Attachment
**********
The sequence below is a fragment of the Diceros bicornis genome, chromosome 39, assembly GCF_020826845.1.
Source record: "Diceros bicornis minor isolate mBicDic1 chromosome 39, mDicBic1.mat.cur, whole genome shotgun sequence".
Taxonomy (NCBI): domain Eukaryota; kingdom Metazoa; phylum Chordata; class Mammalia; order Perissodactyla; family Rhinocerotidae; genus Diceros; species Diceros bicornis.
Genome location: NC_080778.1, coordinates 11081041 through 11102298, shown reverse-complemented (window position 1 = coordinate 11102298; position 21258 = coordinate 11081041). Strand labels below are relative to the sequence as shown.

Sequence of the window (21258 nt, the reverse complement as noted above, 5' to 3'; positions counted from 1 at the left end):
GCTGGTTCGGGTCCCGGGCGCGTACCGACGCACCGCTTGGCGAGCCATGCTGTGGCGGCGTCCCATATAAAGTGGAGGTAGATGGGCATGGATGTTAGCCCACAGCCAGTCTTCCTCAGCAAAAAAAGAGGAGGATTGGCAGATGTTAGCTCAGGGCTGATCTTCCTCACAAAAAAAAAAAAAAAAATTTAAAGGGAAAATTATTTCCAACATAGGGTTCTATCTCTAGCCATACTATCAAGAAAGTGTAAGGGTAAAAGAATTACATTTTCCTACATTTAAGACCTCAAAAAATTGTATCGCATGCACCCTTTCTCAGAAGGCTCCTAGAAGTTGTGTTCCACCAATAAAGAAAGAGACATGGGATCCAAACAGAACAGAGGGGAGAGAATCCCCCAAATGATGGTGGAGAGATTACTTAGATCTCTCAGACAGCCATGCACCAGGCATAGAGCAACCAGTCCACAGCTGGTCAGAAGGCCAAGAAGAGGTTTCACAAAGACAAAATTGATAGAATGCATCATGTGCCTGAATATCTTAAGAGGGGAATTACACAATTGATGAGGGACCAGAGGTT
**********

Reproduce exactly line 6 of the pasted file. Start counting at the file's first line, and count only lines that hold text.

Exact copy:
GCTGGTTCGGGTCCCGGGCGCGTACCGACGCACCGCTTGGCGAGCCATGCTGTGGCGGCGTCCCATATAAAGTGGAGGTAGATGGGCATGGATGTTAGCCCACAGCCAGTCTTCCTCAGCAAAAAAAGAGGAGGATTGGCAGATGTTAGCTCAGGGCTGATCTTCCTCACAAAAAAAAAAAAAAAAATTTAAAGGGAAAATTATTTCCAACATAGGGTTCTATCTCTAGCCATACTATCAAGAAAGTGTAAGGGTAAAAGAATTACATTTTCCTACATTTAAGACCTCAAAAAATTGTATCGCATGCACCCTTTCTCAGAAGGCTCCTAGAAGTTGTGTTCCACCAATAAAGAAAGAGACATGGGATCCAAACAGAACAGAGGGGAGAGAATCCCCCAAATGATGGTGGAGAGATTACTTAGATCTCTCAGACAGCCATGCACCAGGCATAGAGCAACCAGTCCACAGCTGGTCAGAAGGCCAAGAAGAGGTTTCACAAAGACAAAATTGATAGAATGCATCATGTGCCTGAATATCTTAAGAGGGGAATTACACAATTGATGAGGGACCAGAGGTT